Greener By The Minute: A Guide To What To Plant In March

Greener By The Minute: A Guide To What To Plant In March

vegetables to plant in march


March can be a finicky but rewarding planting time as the seasons are changing rapidly. Some weeks are colder while others are warmer, and this will impact your decision about what to plant in March. I’ve found that there are many factors that can influence March planting, such as climate, space, and personal taste, but my chart below will help make the decision process a little easier when choosing what vegetables to grow in March.

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Hi, I’m Ryan

March is an exciting period of time on my homestead, especially here in the Carolinas, as it heralds the beginning of planting season! With the arrival of milder spring weather, I dedicate a significant portion of my free time to tending to my garden beds.

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Are You Wondering What To Plant In March?

What To Plant In March

In March, there are so many versatile veggies you can start growing due to the seasonal changes this month brings. The key is to closely monitor the soil’s workability by getting outside and checking how easily you can dig into the soil after a frost or freezing temperatures.

As I mentioned above, the growing conditions in March fall into the categories of cooler and warmer phases, each influencing the types of crops to plant in March.

grow broccoli in garden

In the cooler early days of March, I recommend sowing seeds or transplanting seedlings of leafy greens like lettuce, spinach, kale, and Swiss chard. I’ve found that planting carrots, radishes, potatoes, and beets in early March also leads to a robust harvest.

seedlings of leafy greensWhen prepping to plant outside, remember that the soil becomes more conducive to warm-season crops as the weather gets warmer towards the end of March. So once the temperature rises a bit, I start planting seeds and seedlings of tomatoes, broccoli, carrots, radishes, cabbage, onions, cauliflower, and eggplants for a head start on the growing season. By the final weeks of March, the weather is usually mild enough that I can plant peas directly into my garden.

The point is that by simply yet strategically observing the soil’s readiness and understanding the different weather phases of March, you can optimize your planting choices and set the stage for a diverse and thriving garden throughout the spring growing season. The vegetables in the chart above come with some flexibility based on the climate of your local area, but these are the dates I find work best for me and many gardeners I know. Below, I’ve added a list of plants I recommend starting indoors in March when it’s still a bit chilly outside.

easiest vegetables to grow for beginners

What Seeds Should I Sow As Part Of My March Planting Guide?

Seeds To Plant In March

When I’m planning what to start planting in March, I tend to plant a few seeds indoors that require a bit more warmth and growing time. My go-to indoor seedlings include tomatoes, spinach, and broccoli. At the end of the day, it’s going to depend on how cold March is in your area.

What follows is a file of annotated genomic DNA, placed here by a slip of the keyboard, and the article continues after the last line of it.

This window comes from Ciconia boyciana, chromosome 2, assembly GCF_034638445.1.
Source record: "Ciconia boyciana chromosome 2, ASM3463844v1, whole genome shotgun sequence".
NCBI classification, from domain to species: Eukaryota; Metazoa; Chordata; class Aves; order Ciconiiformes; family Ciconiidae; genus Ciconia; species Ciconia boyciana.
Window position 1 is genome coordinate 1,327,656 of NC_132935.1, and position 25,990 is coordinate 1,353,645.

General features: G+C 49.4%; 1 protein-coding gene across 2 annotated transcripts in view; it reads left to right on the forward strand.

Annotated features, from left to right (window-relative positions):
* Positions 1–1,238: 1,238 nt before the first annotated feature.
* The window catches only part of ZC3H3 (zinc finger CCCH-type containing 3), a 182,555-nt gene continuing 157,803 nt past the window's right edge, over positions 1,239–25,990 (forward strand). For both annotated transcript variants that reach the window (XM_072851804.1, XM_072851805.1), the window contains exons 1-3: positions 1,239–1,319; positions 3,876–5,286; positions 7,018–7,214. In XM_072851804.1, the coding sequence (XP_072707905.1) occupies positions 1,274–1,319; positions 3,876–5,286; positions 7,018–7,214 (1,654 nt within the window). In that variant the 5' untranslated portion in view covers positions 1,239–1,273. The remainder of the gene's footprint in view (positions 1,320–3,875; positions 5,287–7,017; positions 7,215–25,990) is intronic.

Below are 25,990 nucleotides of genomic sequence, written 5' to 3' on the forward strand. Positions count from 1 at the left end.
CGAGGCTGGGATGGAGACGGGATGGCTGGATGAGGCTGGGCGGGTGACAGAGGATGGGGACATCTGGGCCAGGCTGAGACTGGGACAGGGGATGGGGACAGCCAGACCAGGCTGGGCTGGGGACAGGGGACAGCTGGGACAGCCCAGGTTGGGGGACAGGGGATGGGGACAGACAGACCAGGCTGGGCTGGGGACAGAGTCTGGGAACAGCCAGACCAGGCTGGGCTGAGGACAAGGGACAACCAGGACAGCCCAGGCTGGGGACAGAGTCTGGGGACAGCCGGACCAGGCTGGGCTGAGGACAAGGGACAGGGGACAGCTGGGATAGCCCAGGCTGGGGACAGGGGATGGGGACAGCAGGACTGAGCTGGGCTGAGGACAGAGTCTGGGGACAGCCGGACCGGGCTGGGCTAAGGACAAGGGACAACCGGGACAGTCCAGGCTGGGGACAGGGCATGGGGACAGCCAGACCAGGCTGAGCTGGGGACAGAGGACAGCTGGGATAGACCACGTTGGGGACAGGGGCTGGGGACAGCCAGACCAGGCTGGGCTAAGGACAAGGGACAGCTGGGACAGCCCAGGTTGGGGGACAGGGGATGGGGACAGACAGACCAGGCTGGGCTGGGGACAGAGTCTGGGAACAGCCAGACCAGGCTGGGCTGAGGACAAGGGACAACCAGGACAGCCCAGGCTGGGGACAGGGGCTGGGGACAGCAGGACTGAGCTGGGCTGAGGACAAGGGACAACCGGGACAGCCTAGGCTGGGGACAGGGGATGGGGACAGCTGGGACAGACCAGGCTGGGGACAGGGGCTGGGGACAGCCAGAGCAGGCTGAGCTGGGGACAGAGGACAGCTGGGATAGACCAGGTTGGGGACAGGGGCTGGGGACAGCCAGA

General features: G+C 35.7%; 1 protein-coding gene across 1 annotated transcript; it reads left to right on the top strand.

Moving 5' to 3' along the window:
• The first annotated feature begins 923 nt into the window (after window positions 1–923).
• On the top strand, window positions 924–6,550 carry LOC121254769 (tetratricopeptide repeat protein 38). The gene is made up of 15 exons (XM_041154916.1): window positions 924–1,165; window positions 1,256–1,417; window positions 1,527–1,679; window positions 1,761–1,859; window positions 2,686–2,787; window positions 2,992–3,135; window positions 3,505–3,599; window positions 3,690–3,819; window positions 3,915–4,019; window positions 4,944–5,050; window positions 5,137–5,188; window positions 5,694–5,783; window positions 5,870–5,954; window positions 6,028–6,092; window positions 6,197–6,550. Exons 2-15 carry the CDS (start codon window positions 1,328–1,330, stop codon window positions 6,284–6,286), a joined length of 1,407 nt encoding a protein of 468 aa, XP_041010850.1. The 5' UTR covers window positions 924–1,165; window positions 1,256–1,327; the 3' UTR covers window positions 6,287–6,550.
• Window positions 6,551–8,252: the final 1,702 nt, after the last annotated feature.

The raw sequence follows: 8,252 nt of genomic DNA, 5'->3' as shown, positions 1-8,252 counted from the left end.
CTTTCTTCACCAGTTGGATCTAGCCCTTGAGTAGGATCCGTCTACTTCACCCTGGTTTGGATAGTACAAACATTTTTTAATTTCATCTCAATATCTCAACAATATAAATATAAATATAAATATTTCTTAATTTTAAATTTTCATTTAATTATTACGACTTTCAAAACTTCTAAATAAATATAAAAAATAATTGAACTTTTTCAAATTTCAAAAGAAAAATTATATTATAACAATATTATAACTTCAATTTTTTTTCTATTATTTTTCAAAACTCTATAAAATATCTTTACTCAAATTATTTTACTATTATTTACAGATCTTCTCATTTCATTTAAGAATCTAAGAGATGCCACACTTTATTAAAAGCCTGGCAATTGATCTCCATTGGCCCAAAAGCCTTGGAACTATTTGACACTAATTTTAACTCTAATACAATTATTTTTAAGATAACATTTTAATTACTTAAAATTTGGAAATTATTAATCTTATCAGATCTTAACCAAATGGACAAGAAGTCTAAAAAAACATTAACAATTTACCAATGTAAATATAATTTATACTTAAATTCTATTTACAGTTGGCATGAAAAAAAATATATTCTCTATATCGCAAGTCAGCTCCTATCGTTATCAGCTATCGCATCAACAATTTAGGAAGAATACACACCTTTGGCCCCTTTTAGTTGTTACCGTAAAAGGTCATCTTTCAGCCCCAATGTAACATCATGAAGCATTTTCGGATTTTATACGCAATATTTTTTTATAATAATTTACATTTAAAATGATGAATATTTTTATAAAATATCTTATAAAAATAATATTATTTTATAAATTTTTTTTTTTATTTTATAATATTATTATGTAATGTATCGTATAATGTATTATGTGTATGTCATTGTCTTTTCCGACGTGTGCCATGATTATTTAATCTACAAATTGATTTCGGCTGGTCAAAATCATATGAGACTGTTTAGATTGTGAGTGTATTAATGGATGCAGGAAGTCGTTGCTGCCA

What Seeds To Start In March

  • Tomatoes
  • Peppers
  • Eggplants
  • Broccoli
  • Cabbage
  • Cauliflower
  • Lettuce
  • Spinach
  • Kale
  • Swiss Chard
  • Onions
  • Basil
  • Cilantro
  • Parsley

How Do You Know What Veggies To Plant In March In Your Area?

Deciding what vegetables to plant in March really comes down to knowing your growing zone or plant hardiness zone. I recommend that you take a look at the USDA’s growing zone map, that’s color-coded and divided into different growing climates, which can help you decide what plants and vegetables will be best for you to plant in March based on your location.

how to prepare garden soil

Vegetables To Plant In March: Your Taste Matters!

In my chart, I’ve listed a bunch of veggies you can plant in March, giving you lots of variety and options. But don’t forget to take your own taste and cooking style into consideration when deciding what to plant.

In my experience, I tend to get hyped up about growing a large collection of vegetables and herbs, but the reality is, I don’t really eat some things like Swiss chard and some peppers. So, I’ve decided to only grow those plants when I have extra space or know I can give some away.

I suggest thinking about the recipes you love to make and which veggies you know you or your family will eat when the time comes for harvesting. What are your go-to veggies? I plant a lot of cruciferous veggies because some of my favorite dishes include dehydrated cauliflower and broccoli!

Bottom line — determining which vegetables you will actually enjoy eating will help you narrow down which seeds to plant that best suit your time, space, and taste.

guide to dehydrating food

What To Plant In March: Tips For Handling Finicky Weather

Tips For Handling Finicky Weather

Dealing with fluctuating weather when gardening can be challenging, but over the years, I’ve found that there are some solid tips and strategies that help me navigate the unpredictable weather conditions in March and result in a thriving garden no matter the weather.